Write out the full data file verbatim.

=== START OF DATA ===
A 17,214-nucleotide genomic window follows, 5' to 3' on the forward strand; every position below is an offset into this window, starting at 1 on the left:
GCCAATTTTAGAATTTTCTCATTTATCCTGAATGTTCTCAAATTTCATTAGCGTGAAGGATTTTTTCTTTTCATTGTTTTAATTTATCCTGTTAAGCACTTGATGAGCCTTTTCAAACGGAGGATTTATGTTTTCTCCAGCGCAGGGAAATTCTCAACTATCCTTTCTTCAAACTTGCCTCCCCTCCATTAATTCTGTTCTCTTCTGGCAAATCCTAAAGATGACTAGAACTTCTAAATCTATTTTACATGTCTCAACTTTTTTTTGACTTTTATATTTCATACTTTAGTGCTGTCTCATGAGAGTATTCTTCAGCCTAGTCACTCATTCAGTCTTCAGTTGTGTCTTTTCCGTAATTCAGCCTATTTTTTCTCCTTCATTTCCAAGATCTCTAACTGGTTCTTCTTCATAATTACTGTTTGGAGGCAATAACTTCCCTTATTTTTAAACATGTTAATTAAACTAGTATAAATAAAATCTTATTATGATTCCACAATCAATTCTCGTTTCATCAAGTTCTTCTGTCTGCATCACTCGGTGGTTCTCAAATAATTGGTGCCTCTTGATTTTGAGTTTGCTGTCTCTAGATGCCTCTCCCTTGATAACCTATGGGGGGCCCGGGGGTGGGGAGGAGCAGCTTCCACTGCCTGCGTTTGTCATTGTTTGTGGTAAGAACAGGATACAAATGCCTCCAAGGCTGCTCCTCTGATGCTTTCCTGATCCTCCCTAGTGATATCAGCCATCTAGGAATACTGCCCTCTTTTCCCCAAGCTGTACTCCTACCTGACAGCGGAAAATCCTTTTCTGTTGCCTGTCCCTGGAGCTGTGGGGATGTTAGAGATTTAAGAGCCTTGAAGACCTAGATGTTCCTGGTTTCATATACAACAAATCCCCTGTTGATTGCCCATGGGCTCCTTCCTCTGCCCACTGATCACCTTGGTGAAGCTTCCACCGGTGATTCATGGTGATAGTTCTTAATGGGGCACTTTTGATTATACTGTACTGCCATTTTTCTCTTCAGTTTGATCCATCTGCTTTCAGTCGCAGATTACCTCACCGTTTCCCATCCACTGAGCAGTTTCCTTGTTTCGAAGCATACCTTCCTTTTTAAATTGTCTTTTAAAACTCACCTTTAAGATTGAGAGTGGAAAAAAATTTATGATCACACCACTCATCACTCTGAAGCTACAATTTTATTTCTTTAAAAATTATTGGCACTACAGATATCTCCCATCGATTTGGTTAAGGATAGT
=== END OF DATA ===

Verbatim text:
A 17,214-nucleotide genomic window follows, 5' to 3' on the forward strand; every position below is an offset into this window, starting at 1 on the left:
GCCAATTTTAGAATTTTCTCATTTATCCTGAATGTTCTCAAATTTCATTAGCGTGAAGGATTTTTTCTTTTCATTGTTTTAATTTATCCTGTTAAGCACTTGATGAGCCTTTTCAAACGGAGGATTTATGTTTTCTCCAGCGCAGGGAAATTCTCAACTATCCTTTCTTCAAACTTGCCTCCCCTCCATTAATTCTGTTCTCTTCTGGCAAATCCTAAAGATGACTAGAACTTCTAAATCTATTTTACATGTCTCAACTTTTTTTTGACTTTTATATTTCATACTTTAGTGCTGTCTCATGAGAGTATTCTTCAGCCTAGTCACTCATTCAGTCTTCAGTTGTGTCTTTTCCGTAATTCAGCCTATTTTTTCTCCTTCATTTCCAAGATCTCTAACTGGTTCTTCTTCATAATTACTGTTTGGAGGCAATAACTTCCCTTATTTTTAAACATGTTAATTAAACTAGTATAAATAAAATCTTATTATGATTCCACAATCAATTCTCGTTTCATCAAGTTCTTCTGTCTGCATCACTCGGTGGTTCTCAAATAATTGGTGCCTCTTGATTTTGAGTTTGCTGTCTCTAGATGCCTCTCCCTTGATAACCTATGGGGGGCCCGGGGGTGGGGAGGAGCAGCTTCCACTGCCTGCGTTTGTCATTGTTTGTGGTAAGAACAGGATACAAATGCCTCCAAGGCTGCTCCTCTGATGCTTTCCTGATCCTCCCTAGTGATATCAGCCATCTAGGAATACTGCCCTCTTTTCCCCAAGCTGTACTCCTACCTGACAGCGGAAAATCCTTTTCTGTTGCCTGTCCCTGGAGCTGTGGGGATGTTAGAGATTTAAGAGCCTTGAAGACCTAGATGTTCCTGGTTTCATATACAACAAATCCCCTGTTGATTGCCCATGGGCTCCTTCCTCTGCCCACTGATCACCTTGGTGAAGCTTCCACCGGTGATTCATGGTGATAGTTCTTAATGGGGCACTTTTGATTATACTGTACTGCCATTTTTCTCTTCAGTTTGATCCATCTGCTTTCAGTCGCAGATTACCTCACCGTTTCCCATCCACTGAGCAGTTTCCTTGTTTCGAAGCATACCTTCCTTTTTAAATTGTCTTTTAAAACTCACCTTTAAGATTGAGAGTGGAAAAAAATTTATGATCACACCACTCATCACTCTGAAGCTACAATTTTATTTCTTTAAAAATTATTGGCACTACAGATATCTCCCATCGATTTGGTTAAGGATAGT